Stover is one of 10 Republican House members who signed onto an effort calling for the resignation of Speaker Ralston, who has been beset by accusations that he has used his status at the Capitol to benefit courtroom delays for clients of his law firm.
Stover has a complicated family life and was accused last year of living in Britain rather than his district. You can catch up on those details here.
Hmmmm … Our AJC colleague Rodney Ho has the scoop on a new Will Packer TV series on the OWN channel featuring an ambitious mayor facing a federal investigation who wants to be governor. Oh, and it's set in Atlanta.
Packer said he is friends with Kasim Reed, the most recent male Atlanta mayor, and insists none of the story lines have to do with him.
"Kasim couldn't have been mayor doing the things that Brian's character gets away with," Packer said. "I was talking to Kasim over the weekend. He's aware the show is coming. He said he can't wait to see it. He's going to find it fun."
Fulton County Sheriff Ted Jackson announced this morning that he plans to run for a fourth term. Jackson was first elected in 2008, and he's been endorsed by Atlanta Braves legend Hank Aaron and former U.N. Ambassador Andrew Young.
The Los Angeles Times is out with a nuanced look at Georgia's new anti-abortion law and the film industry. A taste:
Evangelicals portray Hollywood as an elitist carpetbagger peddling bankrupt morals. But a number of those in the entertainment industry here are conservative, including crew members who support Trump and a set worker who named his dog after the president. Trump won Georgia with 50.4 percent of the vote in 2016. Two years later, though, progressive TV and film transplants helped the state nearly elect Democrat Stacey Abrams as its first black female governor.
Liberals celebrated Abrams' campaign as a sign that Old South attitudes were succumbing to younger generations in a state where film crews and production companies, including Tyler Perry Studios, are more diverse than in Hollywood. But liberals were whipsawed last month when newly elected Republican Gov. Brian Kemp rallied his conservative base by signing one of the most restrictive abortion laws in the country.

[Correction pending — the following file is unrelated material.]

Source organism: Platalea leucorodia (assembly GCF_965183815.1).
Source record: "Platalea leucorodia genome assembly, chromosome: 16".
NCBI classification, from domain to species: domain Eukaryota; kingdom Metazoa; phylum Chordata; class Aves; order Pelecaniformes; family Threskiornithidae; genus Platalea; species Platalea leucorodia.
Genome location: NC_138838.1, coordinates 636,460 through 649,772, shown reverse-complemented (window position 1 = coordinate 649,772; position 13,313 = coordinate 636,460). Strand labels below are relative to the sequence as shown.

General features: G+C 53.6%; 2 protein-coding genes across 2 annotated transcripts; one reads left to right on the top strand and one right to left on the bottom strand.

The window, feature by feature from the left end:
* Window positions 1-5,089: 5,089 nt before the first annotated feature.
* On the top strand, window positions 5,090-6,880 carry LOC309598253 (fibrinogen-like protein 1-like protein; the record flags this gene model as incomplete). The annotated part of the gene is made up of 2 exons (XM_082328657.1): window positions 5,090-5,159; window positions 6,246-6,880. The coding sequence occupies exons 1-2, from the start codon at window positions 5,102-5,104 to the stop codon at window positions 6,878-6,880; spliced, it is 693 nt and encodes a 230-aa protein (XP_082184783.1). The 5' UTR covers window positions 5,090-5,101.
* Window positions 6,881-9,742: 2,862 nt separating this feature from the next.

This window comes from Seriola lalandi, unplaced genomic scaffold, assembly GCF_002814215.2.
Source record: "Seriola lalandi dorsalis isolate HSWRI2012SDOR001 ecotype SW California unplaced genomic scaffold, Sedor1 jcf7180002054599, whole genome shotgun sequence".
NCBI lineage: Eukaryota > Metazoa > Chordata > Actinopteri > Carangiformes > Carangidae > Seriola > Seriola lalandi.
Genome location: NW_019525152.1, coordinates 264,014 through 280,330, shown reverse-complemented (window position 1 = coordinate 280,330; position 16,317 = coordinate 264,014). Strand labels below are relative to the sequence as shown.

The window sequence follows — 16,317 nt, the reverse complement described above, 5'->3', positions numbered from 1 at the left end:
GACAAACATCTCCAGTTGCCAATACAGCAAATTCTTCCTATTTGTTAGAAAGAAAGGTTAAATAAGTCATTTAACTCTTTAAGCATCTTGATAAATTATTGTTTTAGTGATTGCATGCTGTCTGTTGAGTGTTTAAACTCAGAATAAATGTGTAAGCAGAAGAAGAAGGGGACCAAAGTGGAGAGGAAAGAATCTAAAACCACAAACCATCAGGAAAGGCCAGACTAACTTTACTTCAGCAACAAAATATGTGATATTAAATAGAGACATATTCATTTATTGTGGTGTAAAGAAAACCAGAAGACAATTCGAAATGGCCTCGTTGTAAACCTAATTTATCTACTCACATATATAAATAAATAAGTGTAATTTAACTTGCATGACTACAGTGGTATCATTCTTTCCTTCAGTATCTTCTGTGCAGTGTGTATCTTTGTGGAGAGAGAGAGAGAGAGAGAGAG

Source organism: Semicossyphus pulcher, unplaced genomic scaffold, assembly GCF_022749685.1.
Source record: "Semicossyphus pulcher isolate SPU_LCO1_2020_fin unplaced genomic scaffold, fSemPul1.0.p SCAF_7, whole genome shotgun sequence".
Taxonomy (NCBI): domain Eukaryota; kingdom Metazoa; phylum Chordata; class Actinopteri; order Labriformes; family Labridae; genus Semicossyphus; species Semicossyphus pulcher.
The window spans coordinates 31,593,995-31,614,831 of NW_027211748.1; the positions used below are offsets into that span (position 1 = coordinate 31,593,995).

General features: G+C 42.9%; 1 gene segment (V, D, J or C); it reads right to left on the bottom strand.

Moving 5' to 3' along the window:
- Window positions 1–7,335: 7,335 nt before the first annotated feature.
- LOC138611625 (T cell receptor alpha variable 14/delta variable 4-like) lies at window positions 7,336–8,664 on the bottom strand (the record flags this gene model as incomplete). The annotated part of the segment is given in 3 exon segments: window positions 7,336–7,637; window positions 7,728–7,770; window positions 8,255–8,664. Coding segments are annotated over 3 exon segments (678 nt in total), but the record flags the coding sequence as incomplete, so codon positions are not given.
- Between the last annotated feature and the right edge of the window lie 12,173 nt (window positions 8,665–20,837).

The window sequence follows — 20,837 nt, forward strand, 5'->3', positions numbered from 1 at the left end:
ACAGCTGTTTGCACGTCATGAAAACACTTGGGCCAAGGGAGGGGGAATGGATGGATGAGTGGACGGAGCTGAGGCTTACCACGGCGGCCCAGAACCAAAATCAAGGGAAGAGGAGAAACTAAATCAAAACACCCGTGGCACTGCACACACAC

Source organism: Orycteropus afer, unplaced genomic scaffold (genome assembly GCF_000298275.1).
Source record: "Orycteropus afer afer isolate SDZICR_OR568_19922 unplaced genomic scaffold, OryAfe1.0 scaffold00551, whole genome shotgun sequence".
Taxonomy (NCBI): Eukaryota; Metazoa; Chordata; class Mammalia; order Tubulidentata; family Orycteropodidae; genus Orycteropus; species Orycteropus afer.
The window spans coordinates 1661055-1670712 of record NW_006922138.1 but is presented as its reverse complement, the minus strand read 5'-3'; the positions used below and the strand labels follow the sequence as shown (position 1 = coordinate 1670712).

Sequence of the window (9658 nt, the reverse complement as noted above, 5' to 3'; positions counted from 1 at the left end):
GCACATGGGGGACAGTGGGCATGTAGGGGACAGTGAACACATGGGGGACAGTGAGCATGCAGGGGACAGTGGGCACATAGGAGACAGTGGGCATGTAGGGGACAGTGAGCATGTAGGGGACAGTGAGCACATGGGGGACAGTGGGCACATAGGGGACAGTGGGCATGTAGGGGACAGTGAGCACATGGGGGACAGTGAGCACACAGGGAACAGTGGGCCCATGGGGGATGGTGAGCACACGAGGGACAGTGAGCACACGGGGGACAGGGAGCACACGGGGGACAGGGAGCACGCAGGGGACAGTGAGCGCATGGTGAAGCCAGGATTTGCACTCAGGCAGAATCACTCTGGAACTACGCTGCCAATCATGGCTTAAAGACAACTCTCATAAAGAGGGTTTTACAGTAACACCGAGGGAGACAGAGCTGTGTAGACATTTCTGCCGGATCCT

Such a landscape blurs assumptions on both sides and reveals the fissures running through Georgia politics. It leaves film and TV workers troubled over the state's conservative legacy. They're also angry at calls for boycotts by celebrities and threats by studio leaders, including Ted Sarandos at Netflix and Bob Iger at Disney, to stop production, which could jeopardize jobs while further emboldening right-leaning politicians. Abrams opposes a boycott for those reasons.
Michael Owens plans to primary U.S. Rep. David Scott on a platform that embraces "Medicare for All," the Green New Deal and other sweeping proposals embraced by progressives. The former Cobb County Democratic chairman unveiled his policy priorities Wednesday with a pledge to "focus on improving the lives of every citizen and those who seek to be citizens and create a better future for our next generation." Owens' platform also includes tuition-free college, removing marijuana as a scheduled controlled drug and creating a path to citizenship for undocumented immigrants living in the U.S. illegally.
Our colleague Ariel Hart sent this dispatch from a health care conference yesterday:
Lt. Gov Geoff Duncan on Tuesday told a group of national health care journalists that he expected the direct primary care model to be included in the health care waivers that Gov. Brian Kemp's office is developing.
Direct primary care is where a patient pays a primary care physician a set amount of money over time to see and treat him or her as the need arises.
The "waivers" would ask the federal government to waive parts of Medicaid and Obamacare law to let Georgia develop new health care programs tailored for the state's needs.
The idea behind a waiver promoting direct primary care is that people on such a plan will be more likely to get care before small problems fester into bigger, expensive problems.
Duncan said he saw it as a way to attract physicians to rural areas. The Republican was fresh off a visit to the White House, where he stood behind President Donald Trump on Monday as Trump signed an executive order calling for price transparency in medical costs.
Credit: Ben Hendren for the Atlanta Journal-Constitution